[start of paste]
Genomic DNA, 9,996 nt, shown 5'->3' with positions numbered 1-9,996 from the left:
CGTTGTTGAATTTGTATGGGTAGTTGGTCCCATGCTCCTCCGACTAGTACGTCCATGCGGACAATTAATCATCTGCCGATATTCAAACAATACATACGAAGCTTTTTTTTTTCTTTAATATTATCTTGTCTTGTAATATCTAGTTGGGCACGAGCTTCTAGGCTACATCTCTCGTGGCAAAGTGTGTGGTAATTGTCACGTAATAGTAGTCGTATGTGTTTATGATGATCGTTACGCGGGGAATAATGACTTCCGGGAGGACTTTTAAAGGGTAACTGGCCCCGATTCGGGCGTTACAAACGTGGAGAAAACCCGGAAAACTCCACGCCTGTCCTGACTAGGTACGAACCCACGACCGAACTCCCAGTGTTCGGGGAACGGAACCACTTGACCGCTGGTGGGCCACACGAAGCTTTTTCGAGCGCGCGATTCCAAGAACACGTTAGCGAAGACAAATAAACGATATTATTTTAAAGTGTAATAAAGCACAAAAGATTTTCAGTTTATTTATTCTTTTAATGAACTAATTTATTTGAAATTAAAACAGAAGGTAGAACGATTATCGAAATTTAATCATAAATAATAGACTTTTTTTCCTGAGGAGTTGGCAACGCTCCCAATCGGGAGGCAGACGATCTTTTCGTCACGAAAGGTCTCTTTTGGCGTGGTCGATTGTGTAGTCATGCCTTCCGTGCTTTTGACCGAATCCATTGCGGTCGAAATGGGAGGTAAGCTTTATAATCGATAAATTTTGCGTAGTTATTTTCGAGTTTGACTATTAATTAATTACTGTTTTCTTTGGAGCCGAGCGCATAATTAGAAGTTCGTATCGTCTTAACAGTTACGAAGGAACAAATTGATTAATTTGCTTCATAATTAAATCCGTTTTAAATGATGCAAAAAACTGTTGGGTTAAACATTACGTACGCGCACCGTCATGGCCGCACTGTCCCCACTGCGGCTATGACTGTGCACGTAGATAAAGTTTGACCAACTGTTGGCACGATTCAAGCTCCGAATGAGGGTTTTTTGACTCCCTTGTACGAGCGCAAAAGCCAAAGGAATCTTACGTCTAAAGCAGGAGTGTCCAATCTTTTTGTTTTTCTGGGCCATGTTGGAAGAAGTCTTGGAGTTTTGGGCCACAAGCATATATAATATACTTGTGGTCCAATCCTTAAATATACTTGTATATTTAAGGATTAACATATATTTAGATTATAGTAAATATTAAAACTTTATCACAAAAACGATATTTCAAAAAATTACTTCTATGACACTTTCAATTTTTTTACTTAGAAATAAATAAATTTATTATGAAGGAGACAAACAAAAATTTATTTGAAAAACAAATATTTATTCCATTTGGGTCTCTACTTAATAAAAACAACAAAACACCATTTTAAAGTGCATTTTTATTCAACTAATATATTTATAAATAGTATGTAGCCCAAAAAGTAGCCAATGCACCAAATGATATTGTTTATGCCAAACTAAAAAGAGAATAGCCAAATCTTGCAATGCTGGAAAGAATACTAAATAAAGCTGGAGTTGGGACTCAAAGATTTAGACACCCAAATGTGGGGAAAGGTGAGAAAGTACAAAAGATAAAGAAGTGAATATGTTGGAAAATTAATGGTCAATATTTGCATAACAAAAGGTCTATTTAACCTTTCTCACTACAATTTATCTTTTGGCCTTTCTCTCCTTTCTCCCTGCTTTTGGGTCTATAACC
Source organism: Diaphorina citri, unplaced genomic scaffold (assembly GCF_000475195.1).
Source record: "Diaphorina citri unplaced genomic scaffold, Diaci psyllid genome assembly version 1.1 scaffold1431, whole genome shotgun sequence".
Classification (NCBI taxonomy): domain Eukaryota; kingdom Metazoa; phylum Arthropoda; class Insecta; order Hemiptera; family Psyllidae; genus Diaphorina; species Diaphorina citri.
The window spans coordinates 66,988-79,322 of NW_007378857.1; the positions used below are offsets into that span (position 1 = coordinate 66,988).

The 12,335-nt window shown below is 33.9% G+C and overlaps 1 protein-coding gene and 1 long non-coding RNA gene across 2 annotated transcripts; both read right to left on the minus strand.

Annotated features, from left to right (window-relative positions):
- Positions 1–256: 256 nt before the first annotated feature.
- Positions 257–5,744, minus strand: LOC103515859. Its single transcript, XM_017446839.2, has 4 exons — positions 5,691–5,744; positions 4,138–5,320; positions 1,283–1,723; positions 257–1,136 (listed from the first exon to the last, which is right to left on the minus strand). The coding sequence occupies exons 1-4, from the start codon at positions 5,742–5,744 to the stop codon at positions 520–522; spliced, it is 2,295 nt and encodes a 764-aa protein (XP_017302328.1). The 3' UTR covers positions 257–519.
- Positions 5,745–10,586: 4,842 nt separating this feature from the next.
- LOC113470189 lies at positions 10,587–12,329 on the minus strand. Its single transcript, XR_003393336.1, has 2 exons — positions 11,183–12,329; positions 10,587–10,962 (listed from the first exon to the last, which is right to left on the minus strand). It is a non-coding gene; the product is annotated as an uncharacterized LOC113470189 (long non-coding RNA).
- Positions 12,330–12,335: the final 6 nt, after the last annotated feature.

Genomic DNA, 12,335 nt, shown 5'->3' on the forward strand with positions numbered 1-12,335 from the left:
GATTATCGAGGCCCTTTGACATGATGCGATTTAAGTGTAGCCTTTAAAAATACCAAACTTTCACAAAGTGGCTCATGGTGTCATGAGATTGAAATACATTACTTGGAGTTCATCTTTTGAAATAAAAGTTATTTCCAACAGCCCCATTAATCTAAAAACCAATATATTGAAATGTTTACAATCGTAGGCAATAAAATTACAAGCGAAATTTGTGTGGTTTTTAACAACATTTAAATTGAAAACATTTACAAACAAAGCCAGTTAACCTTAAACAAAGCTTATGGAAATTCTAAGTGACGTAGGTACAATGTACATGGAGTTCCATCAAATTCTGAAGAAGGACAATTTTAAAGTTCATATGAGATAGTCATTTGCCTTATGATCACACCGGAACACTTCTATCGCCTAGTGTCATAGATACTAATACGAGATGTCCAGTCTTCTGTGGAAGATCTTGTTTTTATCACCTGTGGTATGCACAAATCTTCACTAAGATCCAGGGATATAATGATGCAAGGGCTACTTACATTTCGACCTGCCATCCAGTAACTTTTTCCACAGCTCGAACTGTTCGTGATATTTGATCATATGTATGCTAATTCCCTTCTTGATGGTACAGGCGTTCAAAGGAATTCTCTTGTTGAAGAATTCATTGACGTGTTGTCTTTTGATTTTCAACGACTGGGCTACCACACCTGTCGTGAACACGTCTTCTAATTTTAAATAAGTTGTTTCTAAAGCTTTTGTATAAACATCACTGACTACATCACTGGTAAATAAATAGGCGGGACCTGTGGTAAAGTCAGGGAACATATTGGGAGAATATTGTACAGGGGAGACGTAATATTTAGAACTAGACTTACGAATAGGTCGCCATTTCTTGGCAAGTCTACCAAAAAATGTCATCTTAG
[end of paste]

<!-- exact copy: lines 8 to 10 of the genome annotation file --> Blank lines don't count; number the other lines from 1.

Annotated features, from left to right (window-relative positions):
- Positions 1–256: 256 nt before the first annotated feature.
- Positions 257–5,744, minus strand: LOC103515859. Its single transcript, XM_017446839.2, has 4 exons — positions 5,691–5,744; positions 4,138–5,320; positions 1,283–1,723; positions 257–1,136 (listed from the first exon to the last, which is right to left on the minus strand). The coding sequence occupies exons 1-4, from the start codon at positions 5,742–5,744 to the stop codon at positions 520–522; spliced, it is 2,295 nt and encodes a 764-aa protein (XP_017302328.1). The 3' UTR covers positions 257–519.